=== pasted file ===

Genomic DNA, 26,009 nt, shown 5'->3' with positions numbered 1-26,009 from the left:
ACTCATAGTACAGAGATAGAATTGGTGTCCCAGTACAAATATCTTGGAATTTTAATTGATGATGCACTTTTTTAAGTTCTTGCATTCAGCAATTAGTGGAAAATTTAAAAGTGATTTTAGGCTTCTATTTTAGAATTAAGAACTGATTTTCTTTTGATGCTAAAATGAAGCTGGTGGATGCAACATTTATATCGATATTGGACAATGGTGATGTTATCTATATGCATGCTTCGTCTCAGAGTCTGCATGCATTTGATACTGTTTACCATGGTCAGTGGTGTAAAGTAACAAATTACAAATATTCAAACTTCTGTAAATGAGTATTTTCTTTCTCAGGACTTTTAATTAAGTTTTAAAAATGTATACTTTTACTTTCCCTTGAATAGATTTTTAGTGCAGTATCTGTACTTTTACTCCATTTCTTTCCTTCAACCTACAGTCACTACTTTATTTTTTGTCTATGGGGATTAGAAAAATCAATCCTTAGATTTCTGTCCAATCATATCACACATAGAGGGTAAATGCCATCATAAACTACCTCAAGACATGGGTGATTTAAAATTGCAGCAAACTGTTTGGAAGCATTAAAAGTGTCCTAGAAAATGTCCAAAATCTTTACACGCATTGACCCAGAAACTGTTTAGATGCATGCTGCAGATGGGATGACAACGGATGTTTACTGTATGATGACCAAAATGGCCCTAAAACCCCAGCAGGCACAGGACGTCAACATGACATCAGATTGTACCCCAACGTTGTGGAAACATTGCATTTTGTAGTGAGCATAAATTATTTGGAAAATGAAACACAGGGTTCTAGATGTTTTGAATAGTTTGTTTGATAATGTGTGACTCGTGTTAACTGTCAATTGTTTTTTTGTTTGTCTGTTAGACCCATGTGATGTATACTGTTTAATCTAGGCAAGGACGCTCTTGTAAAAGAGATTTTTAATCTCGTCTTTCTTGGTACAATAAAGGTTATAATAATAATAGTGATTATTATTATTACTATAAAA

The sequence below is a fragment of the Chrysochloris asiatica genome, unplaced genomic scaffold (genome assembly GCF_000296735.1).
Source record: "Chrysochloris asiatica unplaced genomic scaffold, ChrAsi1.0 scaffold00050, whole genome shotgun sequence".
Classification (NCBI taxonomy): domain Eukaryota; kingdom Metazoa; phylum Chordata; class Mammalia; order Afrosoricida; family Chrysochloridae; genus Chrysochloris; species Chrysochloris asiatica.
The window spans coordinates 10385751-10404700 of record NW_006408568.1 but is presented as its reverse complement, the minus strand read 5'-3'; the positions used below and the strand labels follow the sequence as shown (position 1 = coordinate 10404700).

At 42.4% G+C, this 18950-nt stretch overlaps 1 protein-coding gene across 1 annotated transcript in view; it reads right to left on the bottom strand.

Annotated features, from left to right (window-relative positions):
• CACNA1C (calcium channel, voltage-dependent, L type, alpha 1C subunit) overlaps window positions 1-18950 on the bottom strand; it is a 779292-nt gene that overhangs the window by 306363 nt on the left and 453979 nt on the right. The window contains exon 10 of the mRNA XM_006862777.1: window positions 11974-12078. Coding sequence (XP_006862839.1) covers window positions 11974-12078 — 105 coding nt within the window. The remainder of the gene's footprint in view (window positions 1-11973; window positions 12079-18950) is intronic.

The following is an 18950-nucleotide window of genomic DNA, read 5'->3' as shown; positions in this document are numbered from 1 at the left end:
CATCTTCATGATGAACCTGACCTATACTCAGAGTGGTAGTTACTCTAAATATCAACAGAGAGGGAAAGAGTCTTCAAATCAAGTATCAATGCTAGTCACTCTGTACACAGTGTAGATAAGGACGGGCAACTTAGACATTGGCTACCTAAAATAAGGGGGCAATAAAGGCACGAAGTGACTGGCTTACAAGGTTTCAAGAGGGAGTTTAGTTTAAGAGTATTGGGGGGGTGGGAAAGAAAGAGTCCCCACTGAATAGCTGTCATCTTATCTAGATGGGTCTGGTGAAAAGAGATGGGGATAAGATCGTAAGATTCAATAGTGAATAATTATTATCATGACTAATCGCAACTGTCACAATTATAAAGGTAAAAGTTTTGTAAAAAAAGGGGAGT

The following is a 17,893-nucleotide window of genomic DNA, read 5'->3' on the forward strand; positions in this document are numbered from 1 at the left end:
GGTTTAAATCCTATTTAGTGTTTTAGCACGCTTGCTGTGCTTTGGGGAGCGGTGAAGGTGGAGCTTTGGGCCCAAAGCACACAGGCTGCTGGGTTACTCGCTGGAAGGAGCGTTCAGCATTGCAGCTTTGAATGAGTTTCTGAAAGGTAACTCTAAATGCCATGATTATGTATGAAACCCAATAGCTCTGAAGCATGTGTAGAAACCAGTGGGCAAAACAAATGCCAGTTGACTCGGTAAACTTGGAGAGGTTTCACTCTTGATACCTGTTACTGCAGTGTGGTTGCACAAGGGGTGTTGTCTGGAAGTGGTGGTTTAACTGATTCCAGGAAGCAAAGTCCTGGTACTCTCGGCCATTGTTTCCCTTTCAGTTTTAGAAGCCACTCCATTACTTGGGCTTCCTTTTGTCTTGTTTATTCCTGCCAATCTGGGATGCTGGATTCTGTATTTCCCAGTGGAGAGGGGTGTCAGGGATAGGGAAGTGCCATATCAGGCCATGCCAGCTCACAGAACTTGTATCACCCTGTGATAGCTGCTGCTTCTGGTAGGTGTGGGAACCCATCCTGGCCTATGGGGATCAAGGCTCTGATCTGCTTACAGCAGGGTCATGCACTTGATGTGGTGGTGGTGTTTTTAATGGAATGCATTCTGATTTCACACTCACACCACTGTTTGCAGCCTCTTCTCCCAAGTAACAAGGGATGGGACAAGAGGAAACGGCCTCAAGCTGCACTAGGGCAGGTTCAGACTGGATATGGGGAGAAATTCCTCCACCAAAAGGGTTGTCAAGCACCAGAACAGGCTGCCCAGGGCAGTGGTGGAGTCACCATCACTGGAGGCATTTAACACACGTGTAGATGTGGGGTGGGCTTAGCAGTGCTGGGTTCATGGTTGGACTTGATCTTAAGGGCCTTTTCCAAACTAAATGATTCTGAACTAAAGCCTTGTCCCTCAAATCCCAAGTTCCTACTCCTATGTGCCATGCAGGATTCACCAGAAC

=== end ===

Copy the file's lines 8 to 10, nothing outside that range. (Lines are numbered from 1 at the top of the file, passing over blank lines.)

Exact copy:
Annotated features, from left to right (window-relative positions):
• CACNA1C (calcium channel, voltage-dependent, L type, alpha 1C subunit) overlaps window positions 1-18950 on the bottom strand; it is a 779292-nt gene that overhangs the window by 306363 nt on the left and 453979 nt on the right. The window contains exon 10 of the mRNA XM_006862777.1: window positions 11974-12078. Coding sequence (XP_006862839.1) covers window positions 11974-12078 — 105 coding nt within the window. The remainder of the gene's footprint in view (window positions 1-11973; window positions 12079-18950) is intronic.

The following is an 18950-nucleotide window of genomic DNA, read 5'->3' as shown; positions in this document are numbered from 1 at the left end: